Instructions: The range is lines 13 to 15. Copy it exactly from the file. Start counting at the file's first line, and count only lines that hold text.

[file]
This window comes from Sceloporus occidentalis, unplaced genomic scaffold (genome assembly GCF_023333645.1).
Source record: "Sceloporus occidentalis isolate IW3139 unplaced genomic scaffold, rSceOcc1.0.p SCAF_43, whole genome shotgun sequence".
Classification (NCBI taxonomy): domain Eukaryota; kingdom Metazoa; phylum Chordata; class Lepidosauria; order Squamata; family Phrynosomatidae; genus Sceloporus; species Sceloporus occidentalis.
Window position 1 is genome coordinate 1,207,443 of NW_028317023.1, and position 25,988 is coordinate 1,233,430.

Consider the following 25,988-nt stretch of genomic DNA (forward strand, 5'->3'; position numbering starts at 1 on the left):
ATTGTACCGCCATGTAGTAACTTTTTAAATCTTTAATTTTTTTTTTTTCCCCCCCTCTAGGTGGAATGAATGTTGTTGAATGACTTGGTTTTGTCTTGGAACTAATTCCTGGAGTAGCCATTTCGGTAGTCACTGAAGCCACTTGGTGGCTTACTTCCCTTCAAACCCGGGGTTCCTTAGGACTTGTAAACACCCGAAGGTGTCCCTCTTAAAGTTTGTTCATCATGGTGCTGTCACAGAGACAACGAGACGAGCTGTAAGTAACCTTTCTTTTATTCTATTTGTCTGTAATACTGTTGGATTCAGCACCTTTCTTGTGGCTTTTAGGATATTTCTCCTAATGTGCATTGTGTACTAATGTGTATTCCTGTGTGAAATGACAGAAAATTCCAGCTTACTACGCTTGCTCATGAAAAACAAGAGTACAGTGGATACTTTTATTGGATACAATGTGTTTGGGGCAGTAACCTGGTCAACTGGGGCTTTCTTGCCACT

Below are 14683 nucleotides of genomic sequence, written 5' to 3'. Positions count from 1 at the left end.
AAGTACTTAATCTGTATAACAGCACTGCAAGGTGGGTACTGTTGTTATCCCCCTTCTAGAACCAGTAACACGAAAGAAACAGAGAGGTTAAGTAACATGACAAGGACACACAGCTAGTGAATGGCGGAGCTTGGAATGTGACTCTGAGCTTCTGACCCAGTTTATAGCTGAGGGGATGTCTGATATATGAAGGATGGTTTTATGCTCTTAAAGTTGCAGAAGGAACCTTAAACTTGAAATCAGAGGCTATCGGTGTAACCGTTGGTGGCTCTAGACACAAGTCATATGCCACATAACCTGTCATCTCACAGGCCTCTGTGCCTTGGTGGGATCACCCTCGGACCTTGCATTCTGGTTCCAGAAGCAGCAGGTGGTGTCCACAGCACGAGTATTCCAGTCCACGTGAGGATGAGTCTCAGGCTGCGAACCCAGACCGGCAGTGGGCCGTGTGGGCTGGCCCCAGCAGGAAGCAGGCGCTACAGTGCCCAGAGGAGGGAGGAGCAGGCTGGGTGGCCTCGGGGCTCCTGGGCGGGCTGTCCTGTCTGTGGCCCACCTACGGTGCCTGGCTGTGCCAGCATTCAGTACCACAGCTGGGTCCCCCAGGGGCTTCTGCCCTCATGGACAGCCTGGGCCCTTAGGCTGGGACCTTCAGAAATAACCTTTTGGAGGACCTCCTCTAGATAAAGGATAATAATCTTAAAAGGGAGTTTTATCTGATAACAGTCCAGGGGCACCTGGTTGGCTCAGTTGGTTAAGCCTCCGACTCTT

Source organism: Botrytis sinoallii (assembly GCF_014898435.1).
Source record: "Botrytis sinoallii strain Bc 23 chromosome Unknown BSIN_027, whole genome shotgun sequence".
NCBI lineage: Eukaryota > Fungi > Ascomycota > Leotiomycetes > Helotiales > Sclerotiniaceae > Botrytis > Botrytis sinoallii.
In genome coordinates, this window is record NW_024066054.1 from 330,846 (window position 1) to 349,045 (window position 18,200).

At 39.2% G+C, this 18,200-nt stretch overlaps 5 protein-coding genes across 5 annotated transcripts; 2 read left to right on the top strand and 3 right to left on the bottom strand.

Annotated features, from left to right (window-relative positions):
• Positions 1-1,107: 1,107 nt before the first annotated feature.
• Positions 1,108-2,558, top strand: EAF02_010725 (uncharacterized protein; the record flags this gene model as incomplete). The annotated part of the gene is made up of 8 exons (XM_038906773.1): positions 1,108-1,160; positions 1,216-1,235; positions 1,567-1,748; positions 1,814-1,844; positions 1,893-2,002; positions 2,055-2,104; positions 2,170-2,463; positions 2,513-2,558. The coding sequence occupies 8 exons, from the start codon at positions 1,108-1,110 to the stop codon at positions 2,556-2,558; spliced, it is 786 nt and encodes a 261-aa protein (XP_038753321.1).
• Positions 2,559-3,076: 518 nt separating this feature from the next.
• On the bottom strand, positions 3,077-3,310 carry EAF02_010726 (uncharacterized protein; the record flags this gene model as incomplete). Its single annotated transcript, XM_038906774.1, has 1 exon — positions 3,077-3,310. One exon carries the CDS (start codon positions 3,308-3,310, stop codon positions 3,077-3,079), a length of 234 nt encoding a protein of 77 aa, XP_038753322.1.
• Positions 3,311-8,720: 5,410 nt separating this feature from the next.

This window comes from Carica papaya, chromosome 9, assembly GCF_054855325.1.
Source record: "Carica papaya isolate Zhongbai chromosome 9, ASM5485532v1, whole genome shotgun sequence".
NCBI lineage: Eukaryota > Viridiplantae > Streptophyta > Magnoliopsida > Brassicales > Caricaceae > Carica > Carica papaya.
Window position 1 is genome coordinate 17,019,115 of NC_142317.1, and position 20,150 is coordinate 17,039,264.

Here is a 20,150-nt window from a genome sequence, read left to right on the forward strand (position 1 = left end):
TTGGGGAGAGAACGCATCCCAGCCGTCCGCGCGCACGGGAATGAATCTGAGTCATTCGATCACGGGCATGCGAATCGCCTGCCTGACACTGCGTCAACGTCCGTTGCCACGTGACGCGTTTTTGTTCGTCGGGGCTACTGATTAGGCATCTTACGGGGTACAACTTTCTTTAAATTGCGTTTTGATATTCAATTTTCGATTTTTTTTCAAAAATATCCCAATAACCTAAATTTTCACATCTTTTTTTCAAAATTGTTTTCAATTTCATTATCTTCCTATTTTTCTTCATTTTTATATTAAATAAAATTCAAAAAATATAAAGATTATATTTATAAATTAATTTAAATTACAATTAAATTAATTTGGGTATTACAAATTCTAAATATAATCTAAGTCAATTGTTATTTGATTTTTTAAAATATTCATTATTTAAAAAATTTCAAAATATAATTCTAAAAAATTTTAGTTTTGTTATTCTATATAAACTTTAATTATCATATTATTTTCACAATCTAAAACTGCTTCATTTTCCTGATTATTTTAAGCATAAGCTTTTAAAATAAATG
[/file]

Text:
At 39.2% G+C, this 18,200-nt stretch overlaps 5 protein-coding genes across 5 annotated transcripts; 2 read left to right on the top strand and 3 right to left on the bottom strand.

Annotated features, from left to right (window-relative positions):
• Positions 1-1,107: 1,107 nt before the first annotated feature.